Merrill Lynch recently provided us with a perfect example of poor succession planning. As more and more baby boomers go into retirement in the next decade -- with some staying on board but taking a back seat -- organizations will need to learn from failures like this. After leaders put their plans in place, then comes the hard part: knowing when to step aside.
All too often leaders fail to acknowledge when they can no longer deliver. Maybe hubris is to blame, or perhaps it's a lack of faith in their companies' future leaders. One leader knew when to bow out gracefully: Lloyd Carr. After 13 seasons as head football coach at University of Michigan, Carr announced his departure, explaining:
...I still have a great passion for the game, for the players and for the competition. But I also know that there are some things that I don't have anymore, and so it's time.Fast Company blogger John Baldoni summarized the lessons you can take from Carr's example:
- Be a leader. Carr frames stepping down as a matter of succession. "I think one of the most important things a leader can do is know when it's time to let somebody else to lead." He added, "That's the right thing to do. Because it's a hard job." Make no mistake Carr has spoken often of how much he enjoys coaching, especially the preparation that goes into molding a game plan and then putting players on the field to execute it. But sooner or later, leaders must put the passion aside for the greater good. That's what Carr means by saying it is time for him.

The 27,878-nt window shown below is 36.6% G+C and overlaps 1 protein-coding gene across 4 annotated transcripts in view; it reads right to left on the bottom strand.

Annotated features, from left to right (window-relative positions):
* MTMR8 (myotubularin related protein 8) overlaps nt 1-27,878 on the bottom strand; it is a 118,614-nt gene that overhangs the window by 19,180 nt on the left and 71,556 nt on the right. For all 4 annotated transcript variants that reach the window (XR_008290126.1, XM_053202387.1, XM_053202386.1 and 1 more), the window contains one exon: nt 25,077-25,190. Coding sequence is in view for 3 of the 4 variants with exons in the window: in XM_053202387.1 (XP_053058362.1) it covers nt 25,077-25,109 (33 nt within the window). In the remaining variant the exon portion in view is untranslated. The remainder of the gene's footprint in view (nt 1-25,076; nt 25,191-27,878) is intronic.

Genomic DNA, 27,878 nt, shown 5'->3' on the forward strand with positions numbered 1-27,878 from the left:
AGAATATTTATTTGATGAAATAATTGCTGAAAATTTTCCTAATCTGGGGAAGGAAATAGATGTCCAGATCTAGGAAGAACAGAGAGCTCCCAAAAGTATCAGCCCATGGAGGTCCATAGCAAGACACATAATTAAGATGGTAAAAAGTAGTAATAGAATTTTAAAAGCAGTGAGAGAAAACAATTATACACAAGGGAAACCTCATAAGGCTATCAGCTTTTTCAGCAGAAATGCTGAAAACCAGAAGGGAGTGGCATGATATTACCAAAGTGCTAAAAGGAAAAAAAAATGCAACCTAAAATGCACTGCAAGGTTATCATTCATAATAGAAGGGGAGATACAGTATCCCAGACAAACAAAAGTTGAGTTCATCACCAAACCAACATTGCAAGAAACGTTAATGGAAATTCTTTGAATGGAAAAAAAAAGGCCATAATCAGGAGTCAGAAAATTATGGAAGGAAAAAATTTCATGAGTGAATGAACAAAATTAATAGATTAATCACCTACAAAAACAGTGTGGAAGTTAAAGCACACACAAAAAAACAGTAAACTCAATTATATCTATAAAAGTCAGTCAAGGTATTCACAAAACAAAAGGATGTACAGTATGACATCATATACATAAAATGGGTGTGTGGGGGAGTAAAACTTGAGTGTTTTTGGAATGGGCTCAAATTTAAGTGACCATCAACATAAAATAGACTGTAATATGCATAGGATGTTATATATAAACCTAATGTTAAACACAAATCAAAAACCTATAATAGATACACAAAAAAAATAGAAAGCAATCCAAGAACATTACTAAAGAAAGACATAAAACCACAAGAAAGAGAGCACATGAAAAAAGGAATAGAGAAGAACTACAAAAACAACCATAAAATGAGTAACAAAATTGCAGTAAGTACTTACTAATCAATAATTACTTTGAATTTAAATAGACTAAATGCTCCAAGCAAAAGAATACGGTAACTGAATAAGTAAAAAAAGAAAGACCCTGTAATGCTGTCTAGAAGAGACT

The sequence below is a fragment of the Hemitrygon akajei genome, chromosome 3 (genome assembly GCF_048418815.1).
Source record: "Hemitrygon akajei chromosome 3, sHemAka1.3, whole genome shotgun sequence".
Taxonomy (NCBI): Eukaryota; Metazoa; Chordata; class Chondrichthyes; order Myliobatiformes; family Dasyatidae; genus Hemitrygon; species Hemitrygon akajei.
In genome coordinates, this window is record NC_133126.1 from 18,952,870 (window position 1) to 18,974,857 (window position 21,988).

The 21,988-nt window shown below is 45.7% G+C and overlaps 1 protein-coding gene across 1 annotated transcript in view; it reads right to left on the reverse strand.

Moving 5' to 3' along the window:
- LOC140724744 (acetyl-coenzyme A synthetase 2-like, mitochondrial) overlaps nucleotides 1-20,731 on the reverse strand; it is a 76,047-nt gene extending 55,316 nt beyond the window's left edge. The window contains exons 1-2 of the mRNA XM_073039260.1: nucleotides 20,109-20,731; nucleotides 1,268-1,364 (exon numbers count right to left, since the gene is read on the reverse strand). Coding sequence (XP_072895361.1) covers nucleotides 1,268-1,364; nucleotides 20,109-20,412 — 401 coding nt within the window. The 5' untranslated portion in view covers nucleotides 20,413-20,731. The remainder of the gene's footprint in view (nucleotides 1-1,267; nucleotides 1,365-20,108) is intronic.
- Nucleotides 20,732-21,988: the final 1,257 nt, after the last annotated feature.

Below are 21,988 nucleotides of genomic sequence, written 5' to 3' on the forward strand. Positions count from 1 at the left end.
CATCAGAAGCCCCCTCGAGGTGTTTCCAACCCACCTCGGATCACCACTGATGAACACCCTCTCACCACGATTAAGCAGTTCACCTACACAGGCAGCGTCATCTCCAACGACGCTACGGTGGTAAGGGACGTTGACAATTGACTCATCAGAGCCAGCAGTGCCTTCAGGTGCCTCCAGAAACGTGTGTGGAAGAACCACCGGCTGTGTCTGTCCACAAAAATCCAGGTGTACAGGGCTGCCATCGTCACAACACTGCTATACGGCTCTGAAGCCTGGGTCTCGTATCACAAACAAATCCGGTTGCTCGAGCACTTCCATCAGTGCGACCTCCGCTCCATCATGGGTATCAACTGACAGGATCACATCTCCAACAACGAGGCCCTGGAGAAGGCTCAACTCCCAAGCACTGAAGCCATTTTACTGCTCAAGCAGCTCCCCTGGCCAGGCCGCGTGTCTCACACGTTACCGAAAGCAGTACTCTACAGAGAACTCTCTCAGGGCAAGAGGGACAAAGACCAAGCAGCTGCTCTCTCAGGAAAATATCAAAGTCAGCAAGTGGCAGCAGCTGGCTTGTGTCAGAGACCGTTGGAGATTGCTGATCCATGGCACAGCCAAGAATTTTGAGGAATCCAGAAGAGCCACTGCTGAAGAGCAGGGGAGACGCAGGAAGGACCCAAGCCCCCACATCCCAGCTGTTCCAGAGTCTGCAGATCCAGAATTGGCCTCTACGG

- Think legacy. Carr leaves with a 75% winning percentage, among the highest of all active football coaches. His team won five Big Ten titles and one National Championship. More importantly, for coaches like Carr, he has left a legacy of boys becoming men. His players love him as he loved them. Some like Tom Brady have become successes in the NFL. The vast majority, however, never played football again yet they got their degrees and got on with their lives as employees, parents and contributors to their communities. To a player, especially those Lloyd has disciplined over the years, attest to his ability to mold character by holding them accountable to their team, their University and themselves.
- Have a life. Lloyd considers himself fortunate to have his health, his family, and many friends. He also has a number of outside interests. As coach he has been active in the Ann Arbor community, in particular helping to fundraise for a new children's hospital. He also established an endowed scholarship for women athletes. He will remain at the University with a position in the athletic department. For as all-consuming as coaching can be, Carr never let it consume him.